Chris Evans from the River to River Cooperative Weed Management Area (CWMA) in Illinois, represented the Shawnee National Forest and worked with Teena Ligman from the Hoosier National Forest and Southern Indiana CWMA and Cheryl Coon from the Wayne National Forest and two Ohio CWMAs. The three of them decided on a project involving surveying for aquatic and riparian species along the Ohio River and its major tributaries. Inland lakes within the southern parts of the states were also surveyed.
On March 2, 2011, the three partners attended an awards ceremony in Washington DC. Lindsay Chadderton from The Nature Conservancy, Doug Keller from Indiana DNR, and John Navarro from Ohio DNR were also recognized. Chadderton developed the technique to do the aquatic surveys using a snorkeler with a kayak companion. His crew of graduate students from Notre Dame led by Erick Elgin did the surveys around boat ramps in each state.
The project will also be recognized at the regional level on April 21, 2011 in Milwaukee, Wisconsin. The project developed by the tri-state group was dubbed Central Hardwoods Invasive Partnership Network or “CHIP-N.” The partnership brought together four CWMAs and three national forests to work towards a common goal to extend the reach of individual efforts and determine the extent and distribution of aquatic and riparian invasive species along the lower Ohio River Valley. Funding was received from US Forest Service State and Private, the US Forest Service Eastern Region, and the Oberweiller Foundation. Surveys were done by a team of graduate students employed by Notre Dame University and supervised by Lindsay Chadderton (The Nature Conservancy).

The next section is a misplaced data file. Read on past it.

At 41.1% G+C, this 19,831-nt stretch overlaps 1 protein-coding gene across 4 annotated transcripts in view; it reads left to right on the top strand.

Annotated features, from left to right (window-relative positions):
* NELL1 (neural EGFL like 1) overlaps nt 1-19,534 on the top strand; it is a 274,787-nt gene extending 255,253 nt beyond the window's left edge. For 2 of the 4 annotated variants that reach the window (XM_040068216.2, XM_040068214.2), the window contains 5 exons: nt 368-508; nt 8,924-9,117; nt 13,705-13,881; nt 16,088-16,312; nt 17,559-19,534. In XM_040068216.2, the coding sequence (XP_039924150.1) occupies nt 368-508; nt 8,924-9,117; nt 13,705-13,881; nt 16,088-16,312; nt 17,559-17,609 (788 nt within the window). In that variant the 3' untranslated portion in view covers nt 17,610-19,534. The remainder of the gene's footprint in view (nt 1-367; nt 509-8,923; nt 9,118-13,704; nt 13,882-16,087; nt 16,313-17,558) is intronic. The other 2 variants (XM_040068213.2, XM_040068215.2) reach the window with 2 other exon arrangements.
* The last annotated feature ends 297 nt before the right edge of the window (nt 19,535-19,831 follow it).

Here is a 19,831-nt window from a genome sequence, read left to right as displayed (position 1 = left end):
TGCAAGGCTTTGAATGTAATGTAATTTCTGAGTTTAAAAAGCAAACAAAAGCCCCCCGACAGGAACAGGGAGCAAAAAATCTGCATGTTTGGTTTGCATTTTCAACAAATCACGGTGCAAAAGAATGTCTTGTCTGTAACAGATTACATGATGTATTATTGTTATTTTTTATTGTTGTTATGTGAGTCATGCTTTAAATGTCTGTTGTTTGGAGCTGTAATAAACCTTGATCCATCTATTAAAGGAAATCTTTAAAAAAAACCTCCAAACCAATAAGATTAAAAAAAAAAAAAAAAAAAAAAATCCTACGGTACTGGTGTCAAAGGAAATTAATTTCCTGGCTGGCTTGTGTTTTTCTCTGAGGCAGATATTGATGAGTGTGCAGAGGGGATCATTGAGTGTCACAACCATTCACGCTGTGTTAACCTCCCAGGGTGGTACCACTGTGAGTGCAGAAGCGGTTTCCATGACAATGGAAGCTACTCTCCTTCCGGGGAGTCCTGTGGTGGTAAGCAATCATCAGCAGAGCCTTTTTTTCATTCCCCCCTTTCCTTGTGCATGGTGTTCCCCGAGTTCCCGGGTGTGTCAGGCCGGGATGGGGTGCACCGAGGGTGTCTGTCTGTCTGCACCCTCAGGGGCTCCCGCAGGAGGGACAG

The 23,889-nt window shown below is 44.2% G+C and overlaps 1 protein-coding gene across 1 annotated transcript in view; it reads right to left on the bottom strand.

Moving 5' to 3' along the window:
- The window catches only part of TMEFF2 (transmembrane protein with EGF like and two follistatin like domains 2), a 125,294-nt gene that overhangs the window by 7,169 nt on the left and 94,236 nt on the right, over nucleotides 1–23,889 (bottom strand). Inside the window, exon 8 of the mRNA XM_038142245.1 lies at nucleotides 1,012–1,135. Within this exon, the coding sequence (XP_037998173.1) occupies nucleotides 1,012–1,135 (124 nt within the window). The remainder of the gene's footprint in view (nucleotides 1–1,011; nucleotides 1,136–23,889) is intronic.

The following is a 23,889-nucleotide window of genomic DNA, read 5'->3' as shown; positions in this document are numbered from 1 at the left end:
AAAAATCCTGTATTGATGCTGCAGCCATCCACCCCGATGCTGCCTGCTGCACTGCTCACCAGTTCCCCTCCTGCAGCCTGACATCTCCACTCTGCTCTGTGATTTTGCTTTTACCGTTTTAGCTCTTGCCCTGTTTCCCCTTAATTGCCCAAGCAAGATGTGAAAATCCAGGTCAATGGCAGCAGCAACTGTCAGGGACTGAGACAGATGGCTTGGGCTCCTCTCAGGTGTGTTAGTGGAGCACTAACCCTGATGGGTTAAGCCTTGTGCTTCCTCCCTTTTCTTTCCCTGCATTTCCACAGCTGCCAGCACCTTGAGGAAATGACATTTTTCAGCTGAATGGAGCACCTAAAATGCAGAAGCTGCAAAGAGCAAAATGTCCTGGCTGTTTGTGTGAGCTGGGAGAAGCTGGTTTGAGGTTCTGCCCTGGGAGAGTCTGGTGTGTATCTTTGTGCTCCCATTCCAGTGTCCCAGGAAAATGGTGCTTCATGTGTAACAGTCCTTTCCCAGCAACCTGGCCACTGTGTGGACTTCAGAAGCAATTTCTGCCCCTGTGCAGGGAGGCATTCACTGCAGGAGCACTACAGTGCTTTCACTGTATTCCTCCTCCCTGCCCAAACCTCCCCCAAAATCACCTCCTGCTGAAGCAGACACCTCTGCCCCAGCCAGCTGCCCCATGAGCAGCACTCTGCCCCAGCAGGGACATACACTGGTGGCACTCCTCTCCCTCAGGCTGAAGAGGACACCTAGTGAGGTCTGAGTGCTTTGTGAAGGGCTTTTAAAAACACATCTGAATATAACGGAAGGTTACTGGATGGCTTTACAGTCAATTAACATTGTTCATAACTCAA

Aquatic systems in the Ohio River Valley were mapped for aquatic and riparian invasive plants. Two aquatic invasive mollusks (zebra mussel and Chinese mystery snail) were also surveyed. The survey focused on boat ramps. Many aquatic invasive species are easily transported on boats or trailers. Infestations near boat ramps, and other high-use areas, serve as sources for introduction and spread of these invasive species.
The survey team also did a search for terrestrial and wetland invasive plants around each boat ramp and parking area. Across the three states, 329 ramps were surveyed and 513 infestations were documented for 15 different species. The data are being compiled and uploaded to the project website (http://www.rtrcwma.org/chip-n/), to promote public awareness of invasive species in the Lower Ohio River Valley.
The next step is to use the data to develop an interstate strategic plan for prioritization and treatment. These treatments should hopefully contain and prevent the spread of invasives beyond current locations and protect native aquatic and terrestrial vegetation in the Lower Ohio River Basin.